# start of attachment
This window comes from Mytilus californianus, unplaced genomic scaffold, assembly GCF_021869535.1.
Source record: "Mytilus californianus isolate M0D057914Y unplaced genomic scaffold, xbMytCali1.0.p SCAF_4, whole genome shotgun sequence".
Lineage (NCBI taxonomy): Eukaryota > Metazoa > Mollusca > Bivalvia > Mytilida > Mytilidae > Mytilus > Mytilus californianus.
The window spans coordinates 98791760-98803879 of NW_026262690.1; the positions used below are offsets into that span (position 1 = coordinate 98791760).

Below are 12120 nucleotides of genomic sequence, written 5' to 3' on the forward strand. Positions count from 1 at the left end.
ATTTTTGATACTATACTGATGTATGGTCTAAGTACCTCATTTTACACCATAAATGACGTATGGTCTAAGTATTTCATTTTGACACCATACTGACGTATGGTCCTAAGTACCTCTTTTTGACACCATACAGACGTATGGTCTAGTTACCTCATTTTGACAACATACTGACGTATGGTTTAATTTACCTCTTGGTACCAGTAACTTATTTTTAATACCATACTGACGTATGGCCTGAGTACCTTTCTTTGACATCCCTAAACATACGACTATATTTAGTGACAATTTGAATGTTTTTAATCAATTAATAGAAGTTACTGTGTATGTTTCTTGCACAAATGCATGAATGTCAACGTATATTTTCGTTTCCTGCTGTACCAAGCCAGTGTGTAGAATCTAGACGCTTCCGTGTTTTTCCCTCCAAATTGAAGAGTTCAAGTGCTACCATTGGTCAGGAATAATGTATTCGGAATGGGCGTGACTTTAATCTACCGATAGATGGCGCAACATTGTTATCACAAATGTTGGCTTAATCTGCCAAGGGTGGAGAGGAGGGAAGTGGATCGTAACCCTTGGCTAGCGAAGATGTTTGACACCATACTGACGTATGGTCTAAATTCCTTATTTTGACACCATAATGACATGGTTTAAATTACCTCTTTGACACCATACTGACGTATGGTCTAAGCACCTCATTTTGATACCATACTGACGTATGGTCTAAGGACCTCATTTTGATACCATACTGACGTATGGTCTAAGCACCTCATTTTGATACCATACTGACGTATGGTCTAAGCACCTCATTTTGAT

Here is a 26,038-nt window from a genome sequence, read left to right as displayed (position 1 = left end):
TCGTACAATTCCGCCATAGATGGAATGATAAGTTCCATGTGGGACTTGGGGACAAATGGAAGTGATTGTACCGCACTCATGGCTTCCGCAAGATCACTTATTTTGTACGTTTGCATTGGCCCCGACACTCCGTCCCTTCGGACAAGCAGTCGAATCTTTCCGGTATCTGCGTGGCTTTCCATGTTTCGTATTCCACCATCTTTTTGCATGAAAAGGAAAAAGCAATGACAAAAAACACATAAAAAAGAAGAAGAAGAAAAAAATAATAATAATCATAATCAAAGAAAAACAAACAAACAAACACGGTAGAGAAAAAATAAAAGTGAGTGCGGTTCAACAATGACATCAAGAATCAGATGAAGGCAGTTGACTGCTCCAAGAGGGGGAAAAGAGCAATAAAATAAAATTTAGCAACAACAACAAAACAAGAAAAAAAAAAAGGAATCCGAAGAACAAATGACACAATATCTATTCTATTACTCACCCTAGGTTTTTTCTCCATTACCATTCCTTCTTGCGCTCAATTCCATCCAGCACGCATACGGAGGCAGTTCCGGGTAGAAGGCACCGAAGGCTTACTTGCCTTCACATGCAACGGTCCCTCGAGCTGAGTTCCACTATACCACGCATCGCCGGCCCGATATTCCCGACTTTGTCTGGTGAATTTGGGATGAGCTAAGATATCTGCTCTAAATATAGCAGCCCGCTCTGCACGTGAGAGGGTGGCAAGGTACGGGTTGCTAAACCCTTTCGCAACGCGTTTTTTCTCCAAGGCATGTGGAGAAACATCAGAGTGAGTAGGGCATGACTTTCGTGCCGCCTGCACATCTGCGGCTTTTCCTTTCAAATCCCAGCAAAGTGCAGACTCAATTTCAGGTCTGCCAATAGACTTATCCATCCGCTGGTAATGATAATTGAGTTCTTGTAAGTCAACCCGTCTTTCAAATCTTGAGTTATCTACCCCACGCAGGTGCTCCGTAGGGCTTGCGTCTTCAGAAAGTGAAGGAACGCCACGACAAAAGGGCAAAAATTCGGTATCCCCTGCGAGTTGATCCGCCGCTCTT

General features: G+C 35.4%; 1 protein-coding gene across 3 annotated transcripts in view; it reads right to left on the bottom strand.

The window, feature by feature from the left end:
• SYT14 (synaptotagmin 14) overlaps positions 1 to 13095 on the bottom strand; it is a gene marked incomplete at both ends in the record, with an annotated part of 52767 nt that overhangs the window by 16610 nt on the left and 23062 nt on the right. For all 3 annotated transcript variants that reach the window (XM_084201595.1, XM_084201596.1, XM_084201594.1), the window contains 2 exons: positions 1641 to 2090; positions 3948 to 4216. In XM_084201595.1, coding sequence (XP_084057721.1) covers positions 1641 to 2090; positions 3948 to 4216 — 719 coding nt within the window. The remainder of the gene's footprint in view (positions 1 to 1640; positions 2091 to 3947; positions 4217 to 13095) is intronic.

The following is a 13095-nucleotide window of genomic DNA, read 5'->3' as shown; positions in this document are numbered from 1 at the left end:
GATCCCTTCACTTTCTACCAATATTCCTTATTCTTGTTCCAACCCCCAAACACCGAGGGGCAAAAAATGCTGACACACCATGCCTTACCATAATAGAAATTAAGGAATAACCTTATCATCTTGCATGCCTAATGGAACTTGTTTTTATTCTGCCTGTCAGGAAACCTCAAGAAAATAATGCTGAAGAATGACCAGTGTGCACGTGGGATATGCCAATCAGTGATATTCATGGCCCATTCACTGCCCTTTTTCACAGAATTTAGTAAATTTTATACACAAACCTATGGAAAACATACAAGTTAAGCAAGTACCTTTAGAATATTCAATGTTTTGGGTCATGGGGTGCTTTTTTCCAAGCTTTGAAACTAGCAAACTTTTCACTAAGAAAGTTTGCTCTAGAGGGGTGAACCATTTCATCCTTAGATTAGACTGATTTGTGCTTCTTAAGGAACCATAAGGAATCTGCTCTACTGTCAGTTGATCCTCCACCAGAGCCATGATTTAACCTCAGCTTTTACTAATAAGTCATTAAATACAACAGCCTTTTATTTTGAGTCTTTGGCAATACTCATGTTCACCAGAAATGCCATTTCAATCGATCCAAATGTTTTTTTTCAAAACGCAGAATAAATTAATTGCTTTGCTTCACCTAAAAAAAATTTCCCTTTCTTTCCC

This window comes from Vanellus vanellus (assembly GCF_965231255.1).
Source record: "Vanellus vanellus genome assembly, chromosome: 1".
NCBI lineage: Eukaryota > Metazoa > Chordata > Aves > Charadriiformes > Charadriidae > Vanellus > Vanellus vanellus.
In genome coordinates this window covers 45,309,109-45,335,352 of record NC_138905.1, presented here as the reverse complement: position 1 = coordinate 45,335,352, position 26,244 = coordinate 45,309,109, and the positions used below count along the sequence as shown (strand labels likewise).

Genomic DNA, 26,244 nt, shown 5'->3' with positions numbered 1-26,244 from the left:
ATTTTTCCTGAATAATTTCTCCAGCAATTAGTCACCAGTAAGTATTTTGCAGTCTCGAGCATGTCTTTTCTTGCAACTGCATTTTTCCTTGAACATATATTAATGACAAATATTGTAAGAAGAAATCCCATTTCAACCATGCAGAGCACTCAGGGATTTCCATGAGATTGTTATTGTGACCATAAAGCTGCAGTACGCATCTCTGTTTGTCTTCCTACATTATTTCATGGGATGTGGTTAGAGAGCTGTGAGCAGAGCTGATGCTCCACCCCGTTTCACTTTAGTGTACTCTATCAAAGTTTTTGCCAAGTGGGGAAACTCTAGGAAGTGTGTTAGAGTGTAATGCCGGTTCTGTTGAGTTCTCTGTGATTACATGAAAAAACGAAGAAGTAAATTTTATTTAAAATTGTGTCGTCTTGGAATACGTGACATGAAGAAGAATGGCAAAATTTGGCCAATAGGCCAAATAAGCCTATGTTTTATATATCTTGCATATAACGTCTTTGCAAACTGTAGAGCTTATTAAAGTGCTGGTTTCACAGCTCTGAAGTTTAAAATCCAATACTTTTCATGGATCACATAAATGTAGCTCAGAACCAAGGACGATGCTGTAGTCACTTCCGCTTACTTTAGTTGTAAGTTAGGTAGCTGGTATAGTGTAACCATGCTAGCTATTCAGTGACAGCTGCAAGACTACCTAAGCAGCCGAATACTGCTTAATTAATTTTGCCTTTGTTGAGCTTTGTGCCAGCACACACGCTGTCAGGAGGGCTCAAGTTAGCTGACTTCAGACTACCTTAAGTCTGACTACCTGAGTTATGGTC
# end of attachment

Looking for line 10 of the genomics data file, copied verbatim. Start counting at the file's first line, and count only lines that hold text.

The window, feature by feature from the left end: